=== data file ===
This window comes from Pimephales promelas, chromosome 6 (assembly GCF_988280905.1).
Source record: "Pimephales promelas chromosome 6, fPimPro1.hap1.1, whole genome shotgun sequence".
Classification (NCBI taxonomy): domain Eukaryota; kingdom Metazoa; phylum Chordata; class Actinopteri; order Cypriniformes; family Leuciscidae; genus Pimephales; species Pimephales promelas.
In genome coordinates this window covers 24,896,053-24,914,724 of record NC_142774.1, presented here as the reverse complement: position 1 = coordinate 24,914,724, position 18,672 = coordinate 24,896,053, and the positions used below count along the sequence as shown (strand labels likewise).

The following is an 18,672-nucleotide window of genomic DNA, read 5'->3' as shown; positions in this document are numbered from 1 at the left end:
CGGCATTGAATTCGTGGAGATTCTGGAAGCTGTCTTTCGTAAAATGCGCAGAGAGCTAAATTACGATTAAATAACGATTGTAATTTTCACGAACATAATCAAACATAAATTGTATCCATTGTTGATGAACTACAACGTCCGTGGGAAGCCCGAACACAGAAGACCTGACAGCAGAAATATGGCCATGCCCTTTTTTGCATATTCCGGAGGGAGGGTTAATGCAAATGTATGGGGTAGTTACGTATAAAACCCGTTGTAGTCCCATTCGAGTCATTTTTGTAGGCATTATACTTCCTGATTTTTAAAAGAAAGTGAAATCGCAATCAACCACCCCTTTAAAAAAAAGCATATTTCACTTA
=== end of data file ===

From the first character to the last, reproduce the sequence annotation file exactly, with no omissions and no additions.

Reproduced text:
This window comes from Pimephales promelas, chromosome 6 (assembly GCF_988280905.1).
Source record: "Pimephales promelas chromosome 6, fPimPro1.hap1.1, whole genome shotgun sequence".
Classification (NCBI taxonomy): domain Eukaryota; kingdom Metazoa; phylum Chordata; class Actinopteri; order Cypriniformes; family Leuciscidae; genus Pimephales; species Pimephales promelas.
In genome coordinates this window covers 24,896,053-24,914,724 of record NC_142774.1, presented here as the reverse complement: position 1 = coordinate 24,914,724, position 18,672 = coordinate 24,896,053, and the positions used below count along the sequence as shown (strand labels likewise).

The following is an 18,672-nucleotide window of genomic DNA, read 5'->3' as shown; positions in this document are numbered from 1 at the left end:
CGGCATTGAATTCGTGGAGATTCTGGAAGCTGTCTTTCGTAAAATGCGCAGAGAGCTAAATTACGATTAAATAACGATTGTAATTTTCACGAACATAATCAAACATAAATTGTATCCATTGTTGATGAACTACAACGTCCGTGGGAAGCCCGAACACAGAAGACCTGACAGCAGAAATATGGCCATGCCCTTTTTTGCATATTCCGGAGGGAGGGTTAATGCAAATGTATGGGGTAGTTACGTATAAAACCCGTTGTAGTCCCATTCGAGTCATTTTTGTAGGCATTATACTTCCTGATTTTTAAAAGAAAGTGAAATCGCAATCAACCACCCCTTTAAAAAAAAGCATATTTCACTTA